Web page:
The Los Angeles City Council Wednesday approved just under $3 million for a program to help low-income earners whose rent has been increased significantly in advance of a state law that will cap rent increases at the beginning of the new year.
City Councilwoman Nury Martinez created the proposal for the program, which she said is especially important during the holiday months to keep people in their homes.
“This is an emergency (for) good people who are doing the best they can to make ends meet and stay in their apartments,” Martinez said. “This program will go into effect immediately and make sure these people stay in their homes.”
Funds to cover the difference of rent increases will be available to tenants and families at or below 80% of area median income and where an eviction lawsuit for non-payment of rent has not yet been adjudicated.
The money will come from a renters’ legal fund that the city established to provide tenants with legal representation when facing eviction.
Renters in California are currently in a bit of a gray area until the beginning of the new year. The City Council last week voted to ban evictions in which the tenant is not at fault until Jan. 1, when the provisions of a state law, AB 1482, will go into effect.
According to the upcoming law, rents would be rolled back to no more than what was charged on March 15, 2019, plus 5% (or about 9% in Los Angeles) above the consumer price index.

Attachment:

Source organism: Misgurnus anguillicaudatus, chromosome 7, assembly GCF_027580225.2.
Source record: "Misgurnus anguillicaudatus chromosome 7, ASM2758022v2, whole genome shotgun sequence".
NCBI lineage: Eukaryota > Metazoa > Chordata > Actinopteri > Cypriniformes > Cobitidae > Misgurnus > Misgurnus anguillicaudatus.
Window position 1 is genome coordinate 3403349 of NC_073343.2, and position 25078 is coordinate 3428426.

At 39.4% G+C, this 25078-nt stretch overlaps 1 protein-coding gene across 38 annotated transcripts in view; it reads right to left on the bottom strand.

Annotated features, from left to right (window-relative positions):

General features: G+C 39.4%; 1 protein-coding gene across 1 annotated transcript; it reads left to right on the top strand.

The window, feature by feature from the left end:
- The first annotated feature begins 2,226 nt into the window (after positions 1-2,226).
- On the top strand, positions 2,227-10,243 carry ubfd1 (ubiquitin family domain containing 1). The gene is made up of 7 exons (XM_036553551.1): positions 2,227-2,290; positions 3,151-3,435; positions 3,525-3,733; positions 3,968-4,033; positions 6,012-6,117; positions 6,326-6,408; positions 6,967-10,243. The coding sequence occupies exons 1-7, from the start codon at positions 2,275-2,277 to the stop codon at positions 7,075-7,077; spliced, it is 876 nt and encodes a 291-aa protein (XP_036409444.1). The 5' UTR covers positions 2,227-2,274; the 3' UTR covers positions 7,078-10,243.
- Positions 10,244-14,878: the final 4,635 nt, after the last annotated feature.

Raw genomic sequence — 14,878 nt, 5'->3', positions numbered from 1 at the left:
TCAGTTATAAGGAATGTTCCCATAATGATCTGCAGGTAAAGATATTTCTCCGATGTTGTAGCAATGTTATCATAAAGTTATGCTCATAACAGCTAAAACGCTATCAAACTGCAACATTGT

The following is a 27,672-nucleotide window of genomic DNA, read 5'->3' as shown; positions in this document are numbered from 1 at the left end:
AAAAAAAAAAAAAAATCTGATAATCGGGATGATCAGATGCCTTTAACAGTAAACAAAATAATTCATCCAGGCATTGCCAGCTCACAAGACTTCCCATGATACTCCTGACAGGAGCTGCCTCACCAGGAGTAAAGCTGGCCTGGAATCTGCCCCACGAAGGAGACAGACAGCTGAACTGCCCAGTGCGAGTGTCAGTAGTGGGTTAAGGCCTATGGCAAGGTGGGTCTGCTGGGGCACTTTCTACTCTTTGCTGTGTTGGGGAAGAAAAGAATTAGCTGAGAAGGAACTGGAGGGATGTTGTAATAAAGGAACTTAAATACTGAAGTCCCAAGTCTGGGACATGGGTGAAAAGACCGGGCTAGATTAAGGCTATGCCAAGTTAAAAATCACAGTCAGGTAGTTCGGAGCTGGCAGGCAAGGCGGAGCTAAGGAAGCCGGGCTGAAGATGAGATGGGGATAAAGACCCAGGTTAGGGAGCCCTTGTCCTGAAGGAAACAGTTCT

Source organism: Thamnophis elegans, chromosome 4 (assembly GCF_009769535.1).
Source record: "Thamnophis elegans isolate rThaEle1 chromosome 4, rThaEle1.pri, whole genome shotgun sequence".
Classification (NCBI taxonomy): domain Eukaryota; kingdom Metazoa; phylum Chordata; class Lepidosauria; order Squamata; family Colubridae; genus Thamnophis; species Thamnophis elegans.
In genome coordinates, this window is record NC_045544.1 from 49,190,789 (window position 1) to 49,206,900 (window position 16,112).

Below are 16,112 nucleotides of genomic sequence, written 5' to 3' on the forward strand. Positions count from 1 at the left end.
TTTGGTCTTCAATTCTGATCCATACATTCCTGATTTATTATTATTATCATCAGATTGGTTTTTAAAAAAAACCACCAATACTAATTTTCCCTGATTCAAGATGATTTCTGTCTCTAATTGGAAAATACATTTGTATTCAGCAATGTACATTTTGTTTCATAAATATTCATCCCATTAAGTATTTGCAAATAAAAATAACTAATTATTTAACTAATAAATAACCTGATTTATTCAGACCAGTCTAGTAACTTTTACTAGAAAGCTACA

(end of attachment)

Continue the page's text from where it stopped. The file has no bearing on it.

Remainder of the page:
The relief program will provide funds for eligible renters for up to three months to cover rental increases that are above 9% before the state law kicks in, but that percentage could be lowered, officials with Martinez’s office said.
“In the current elevated rental market, there is a shockingly high percentage of Los Angeles residents who are barely hanging on,” City Councilman Paul Koretz said. “We already have far too many homeless Angelenos on our streets.”
Martinez said the city is not legally able to freeze rent increases until Jan. 1, but she said this money should keep people from being evicted.
Council members said they’ve heard complaints coming from tenants that their rents are being raised significantly prior to the new law, as some landlords are bracing for the changes.
The city’s Housing and Community Investment Department said it estimates for every $1 million in the fund, about 250 to 400 families could be assisted, but the actual number will depend upon on how much people’s rent is increased.
“While this is a very, very timely and important proposal … it, at the end of the day, only maintains the status quo until Dec. 31, and we must go forward as a council to do all that we can to build (affordable) housing in this city,” Councilman Gilbert Cedillo said.
The last day for people to apply for the subsidy for rent is Dec. 31.
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